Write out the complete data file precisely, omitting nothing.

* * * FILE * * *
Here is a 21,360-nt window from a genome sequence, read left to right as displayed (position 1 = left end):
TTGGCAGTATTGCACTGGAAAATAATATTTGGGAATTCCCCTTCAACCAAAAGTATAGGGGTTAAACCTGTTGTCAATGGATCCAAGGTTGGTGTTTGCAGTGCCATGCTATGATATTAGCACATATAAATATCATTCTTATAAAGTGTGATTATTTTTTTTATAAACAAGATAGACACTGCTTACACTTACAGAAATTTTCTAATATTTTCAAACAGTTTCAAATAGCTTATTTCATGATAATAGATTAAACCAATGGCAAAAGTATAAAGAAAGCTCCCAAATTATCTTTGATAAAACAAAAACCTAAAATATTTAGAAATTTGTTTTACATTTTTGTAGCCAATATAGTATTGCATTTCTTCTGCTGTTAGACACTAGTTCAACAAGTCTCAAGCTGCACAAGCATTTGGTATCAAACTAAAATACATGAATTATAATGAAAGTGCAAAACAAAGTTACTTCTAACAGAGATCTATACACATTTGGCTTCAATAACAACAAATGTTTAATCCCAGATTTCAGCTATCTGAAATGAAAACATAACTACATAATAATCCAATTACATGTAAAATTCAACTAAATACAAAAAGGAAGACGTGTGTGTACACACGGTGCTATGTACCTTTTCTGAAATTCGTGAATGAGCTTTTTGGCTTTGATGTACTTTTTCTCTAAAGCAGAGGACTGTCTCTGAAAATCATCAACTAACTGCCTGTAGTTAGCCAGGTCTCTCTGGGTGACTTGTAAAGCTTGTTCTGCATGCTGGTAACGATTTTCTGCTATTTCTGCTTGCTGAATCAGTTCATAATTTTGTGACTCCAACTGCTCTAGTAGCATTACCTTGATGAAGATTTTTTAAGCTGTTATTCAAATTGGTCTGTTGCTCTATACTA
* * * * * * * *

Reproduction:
Here is a 21,360-nt window from a genome sequence, read left to right as displayed (position 1 = left end):
TTGGCAGTATTGCACTGGAAAATAATATTTGGGAATTCCCCTTCAACCAAAAGTATAGGGGTTAAACCTGTTGTCAATGGATCCAAGGTTGGTGTTTGCAGTGCCATGCTATGATATTAGCACATATAAATATCATTCTTATAAAGTGTGATTATTTTTTTTATAAACAAGATAGACACTGCTTACACTTACAGAAATTTTCTAATATTTTCAAACAGTTTCAAATAGCTTATTTCATGATAATAGATTAAACCAATGGCAAAAGTATAAAGAAAGCTCCCAAATTATCTTTGATAAAACAAAAACCTAAAATATTTAGAAATTTGTTTTACATTTTTGTAGCCAATATAGTATTGCATTTCTTCTGCTGTTAGACACTAGTTCAACAAGTCTCAAGCTGCACAAGCATTTGGTATCAAACTAAAATACATGAATTATAATGAAAGTGCAAAACAAAGTTACTTCTAACAGAGATCTATACACATTTGGCTTCAATAACAACAAATGTTTAATCCCAGATTTCAGCTATCTGAAATGAAAACATAACTACATAATAATCCAATTACATGTAAAATTCAACTAAATACAAAAAGGAAGACGTGTGTGTACACACGGTGCTATGTACCTTTTCTGAAATTCGTGAATGAGCTTTTTGGCTTTGATGTACTTTTTCTCTAAAGCAGAGGACTGTCTCTGAAAATCATCAACTAACTGCCTGTAGTTAGCCAGGTCTCTCTGGGTGACTTGTAAAGCTTGTTCTGCATGCTGGTAACGATTTTCTGCTATTTCTGCTTGCTGAATCAGTTCATAATTTTGTGACTCCAACTGCTCTAGTAGCATTACCTTGATGAAGATTTTTTAAGCTGTTATTCAAATTGGTCTGTTGCTCTATACTA